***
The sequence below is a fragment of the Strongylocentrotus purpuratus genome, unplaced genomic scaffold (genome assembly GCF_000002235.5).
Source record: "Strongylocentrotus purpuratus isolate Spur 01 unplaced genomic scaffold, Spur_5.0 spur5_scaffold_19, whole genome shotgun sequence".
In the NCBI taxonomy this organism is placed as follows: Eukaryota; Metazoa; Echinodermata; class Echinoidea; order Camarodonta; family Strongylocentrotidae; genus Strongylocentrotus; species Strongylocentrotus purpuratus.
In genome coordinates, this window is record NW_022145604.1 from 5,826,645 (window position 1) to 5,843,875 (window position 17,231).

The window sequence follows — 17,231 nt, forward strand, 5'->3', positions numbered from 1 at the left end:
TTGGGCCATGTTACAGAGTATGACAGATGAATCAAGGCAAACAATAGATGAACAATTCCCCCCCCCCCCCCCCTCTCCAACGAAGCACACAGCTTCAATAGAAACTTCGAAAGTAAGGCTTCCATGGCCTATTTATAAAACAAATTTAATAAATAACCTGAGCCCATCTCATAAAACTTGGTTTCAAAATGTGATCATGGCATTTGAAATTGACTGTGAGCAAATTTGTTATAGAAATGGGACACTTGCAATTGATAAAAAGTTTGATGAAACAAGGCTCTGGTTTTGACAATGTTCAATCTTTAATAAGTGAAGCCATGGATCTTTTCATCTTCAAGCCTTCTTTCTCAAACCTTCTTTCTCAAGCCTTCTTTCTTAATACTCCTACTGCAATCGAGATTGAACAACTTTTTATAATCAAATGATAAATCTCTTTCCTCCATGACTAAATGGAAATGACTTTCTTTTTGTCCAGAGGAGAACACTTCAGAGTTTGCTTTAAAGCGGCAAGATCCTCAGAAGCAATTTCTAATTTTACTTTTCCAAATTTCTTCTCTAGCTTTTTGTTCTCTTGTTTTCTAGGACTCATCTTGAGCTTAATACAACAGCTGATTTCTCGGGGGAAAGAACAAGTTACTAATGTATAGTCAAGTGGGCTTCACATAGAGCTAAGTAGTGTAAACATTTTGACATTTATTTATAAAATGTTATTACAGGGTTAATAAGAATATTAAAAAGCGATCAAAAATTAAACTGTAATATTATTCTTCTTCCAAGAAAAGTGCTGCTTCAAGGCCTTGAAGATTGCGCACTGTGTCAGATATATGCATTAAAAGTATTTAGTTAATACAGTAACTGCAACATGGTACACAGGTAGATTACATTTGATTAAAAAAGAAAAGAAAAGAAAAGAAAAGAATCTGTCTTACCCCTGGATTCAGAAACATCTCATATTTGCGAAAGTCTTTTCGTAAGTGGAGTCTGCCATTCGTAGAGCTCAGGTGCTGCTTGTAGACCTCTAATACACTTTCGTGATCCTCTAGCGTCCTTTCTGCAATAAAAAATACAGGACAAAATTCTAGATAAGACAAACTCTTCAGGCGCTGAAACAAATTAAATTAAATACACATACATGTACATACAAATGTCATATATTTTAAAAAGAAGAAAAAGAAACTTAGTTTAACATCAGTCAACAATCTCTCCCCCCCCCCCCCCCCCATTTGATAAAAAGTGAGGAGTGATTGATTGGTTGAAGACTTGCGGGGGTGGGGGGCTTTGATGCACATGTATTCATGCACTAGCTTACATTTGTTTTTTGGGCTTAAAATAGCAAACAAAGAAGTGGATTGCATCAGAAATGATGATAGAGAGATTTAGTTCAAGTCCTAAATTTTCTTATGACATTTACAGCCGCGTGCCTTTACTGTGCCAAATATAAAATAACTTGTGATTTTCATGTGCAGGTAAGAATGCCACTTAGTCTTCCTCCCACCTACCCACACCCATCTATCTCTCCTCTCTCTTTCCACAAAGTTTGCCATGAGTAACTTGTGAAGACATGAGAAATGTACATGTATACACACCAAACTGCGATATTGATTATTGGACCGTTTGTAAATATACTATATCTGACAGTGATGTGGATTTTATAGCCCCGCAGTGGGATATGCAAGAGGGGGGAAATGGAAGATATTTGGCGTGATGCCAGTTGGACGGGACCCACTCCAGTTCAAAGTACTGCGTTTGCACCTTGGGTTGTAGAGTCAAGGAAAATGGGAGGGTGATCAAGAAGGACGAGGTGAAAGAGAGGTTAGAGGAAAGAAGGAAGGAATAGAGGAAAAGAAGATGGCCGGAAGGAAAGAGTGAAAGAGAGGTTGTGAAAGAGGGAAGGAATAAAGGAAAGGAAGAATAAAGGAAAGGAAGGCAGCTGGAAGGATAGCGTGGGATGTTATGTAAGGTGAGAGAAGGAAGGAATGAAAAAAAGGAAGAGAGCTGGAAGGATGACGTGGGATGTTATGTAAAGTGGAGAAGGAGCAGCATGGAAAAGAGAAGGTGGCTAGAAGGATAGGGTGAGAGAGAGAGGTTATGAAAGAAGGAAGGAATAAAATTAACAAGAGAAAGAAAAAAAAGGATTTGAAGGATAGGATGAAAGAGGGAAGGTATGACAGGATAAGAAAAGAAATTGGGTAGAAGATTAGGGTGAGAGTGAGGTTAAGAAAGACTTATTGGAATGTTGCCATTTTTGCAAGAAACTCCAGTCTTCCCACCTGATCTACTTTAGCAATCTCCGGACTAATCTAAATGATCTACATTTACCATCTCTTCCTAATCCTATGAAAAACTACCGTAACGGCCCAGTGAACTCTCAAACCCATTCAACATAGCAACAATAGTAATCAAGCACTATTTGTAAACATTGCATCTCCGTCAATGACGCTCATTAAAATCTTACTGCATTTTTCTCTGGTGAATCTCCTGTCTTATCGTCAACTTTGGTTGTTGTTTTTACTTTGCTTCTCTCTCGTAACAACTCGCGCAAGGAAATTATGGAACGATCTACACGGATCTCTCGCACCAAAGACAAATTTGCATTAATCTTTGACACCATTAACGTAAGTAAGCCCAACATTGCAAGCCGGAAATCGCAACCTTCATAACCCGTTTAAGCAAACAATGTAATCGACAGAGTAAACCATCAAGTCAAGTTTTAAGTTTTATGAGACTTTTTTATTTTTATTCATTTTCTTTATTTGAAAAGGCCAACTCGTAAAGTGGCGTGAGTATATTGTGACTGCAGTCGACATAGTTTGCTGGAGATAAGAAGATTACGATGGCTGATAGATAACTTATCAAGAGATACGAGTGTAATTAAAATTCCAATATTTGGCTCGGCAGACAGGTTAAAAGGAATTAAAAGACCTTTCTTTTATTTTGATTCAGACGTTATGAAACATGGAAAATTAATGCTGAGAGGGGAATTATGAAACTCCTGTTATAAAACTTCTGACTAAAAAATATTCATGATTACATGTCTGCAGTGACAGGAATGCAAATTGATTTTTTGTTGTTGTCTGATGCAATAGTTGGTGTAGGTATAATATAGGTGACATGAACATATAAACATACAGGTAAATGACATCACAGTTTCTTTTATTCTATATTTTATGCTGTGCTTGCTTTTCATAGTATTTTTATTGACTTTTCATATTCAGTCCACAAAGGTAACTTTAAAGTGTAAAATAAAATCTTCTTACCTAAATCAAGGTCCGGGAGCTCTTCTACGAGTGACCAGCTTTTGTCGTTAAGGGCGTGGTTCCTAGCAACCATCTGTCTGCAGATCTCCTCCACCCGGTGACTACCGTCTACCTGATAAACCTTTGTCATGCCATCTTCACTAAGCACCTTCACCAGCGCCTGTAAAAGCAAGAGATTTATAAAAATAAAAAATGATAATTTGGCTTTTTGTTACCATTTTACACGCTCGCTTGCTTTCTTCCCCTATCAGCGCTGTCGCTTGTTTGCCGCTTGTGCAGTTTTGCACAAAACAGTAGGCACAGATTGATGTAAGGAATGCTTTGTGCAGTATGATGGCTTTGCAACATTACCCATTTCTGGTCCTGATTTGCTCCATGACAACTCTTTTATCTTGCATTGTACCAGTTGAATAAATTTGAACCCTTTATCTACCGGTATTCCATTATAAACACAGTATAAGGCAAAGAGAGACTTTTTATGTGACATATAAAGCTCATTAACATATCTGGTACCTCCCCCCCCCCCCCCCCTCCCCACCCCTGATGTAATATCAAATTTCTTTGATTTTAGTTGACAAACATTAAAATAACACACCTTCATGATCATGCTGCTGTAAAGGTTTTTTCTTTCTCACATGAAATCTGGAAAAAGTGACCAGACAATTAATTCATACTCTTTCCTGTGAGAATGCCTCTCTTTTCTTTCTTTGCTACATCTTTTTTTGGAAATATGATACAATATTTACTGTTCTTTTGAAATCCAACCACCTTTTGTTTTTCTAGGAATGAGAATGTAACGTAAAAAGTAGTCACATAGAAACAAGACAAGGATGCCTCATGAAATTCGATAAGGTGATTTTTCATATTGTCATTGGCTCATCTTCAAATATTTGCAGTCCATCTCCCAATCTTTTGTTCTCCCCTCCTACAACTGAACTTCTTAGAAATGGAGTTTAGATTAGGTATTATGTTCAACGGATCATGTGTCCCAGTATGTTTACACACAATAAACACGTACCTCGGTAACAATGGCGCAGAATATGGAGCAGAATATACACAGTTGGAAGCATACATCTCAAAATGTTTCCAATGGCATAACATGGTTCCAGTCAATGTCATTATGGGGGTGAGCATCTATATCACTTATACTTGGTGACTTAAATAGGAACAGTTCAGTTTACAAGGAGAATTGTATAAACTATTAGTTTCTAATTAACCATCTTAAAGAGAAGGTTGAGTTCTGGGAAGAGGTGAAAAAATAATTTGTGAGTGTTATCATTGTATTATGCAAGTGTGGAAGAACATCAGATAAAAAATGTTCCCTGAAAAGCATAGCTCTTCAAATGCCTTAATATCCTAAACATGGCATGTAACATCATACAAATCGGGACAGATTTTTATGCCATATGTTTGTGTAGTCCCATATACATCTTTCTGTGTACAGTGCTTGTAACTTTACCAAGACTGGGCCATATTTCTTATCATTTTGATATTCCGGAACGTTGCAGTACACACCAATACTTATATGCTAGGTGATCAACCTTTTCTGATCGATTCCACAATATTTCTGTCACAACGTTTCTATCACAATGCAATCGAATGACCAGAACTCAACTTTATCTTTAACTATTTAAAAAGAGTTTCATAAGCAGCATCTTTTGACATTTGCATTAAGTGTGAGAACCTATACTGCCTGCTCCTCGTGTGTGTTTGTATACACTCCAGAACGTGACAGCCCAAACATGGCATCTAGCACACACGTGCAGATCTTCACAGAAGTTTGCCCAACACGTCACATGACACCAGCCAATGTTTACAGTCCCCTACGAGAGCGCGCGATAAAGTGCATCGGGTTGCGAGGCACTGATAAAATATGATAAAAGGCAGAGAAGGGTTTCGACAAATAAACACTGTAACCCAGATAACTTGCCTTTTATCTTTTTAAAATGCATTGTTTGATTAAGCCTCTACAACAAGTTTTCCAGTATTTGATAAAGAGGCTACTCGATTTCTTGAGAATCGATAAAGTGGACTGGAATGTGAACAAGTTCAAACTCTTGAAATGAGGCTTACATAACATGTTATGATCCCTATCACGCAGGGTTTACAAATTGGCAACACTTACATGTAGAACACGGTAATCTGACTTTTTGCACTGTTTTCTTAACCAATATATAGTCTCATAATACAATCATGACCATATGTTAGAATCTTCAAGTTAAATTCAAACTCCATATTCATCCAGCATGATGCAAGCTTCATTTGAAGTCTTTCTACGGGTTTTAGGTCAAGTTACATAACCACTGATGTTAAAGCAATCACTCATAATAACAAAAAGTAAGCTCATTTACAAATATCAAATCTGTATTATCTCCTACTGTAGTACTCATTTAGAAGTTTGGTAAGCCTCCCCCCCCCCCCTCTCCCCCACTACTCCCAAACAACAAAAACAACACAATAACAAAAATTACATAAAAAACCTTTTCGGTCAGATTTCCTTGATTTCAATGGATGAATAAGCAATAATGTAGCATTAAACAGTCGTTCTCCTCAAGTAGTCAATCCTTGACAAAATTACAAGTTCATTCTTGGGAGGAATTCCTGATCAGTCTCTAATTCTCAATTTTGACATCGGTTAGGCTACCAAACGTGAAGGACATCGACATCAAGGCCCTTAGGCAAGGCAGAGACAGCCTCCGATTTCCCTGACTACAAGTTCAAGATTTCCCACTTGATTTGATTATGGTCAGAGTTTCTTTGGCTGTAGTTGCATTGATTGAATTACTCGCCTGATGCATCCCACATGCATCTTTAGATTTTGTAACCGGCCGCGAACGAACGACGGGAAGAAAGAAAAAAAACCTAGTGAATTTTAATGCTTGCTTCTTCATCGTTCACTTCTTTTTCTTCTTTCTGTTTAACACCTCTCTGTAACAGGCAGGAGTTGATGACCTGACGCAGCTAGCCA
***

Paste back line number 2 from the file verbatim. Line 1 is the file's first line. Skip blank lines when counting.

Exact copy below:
Source record: "Strongylocentrotus purpuratus isolate Spur 01 unplaced genomic scaffold, Spur_5.0 spur5_scaffold_19, whole genome shotgun sequence".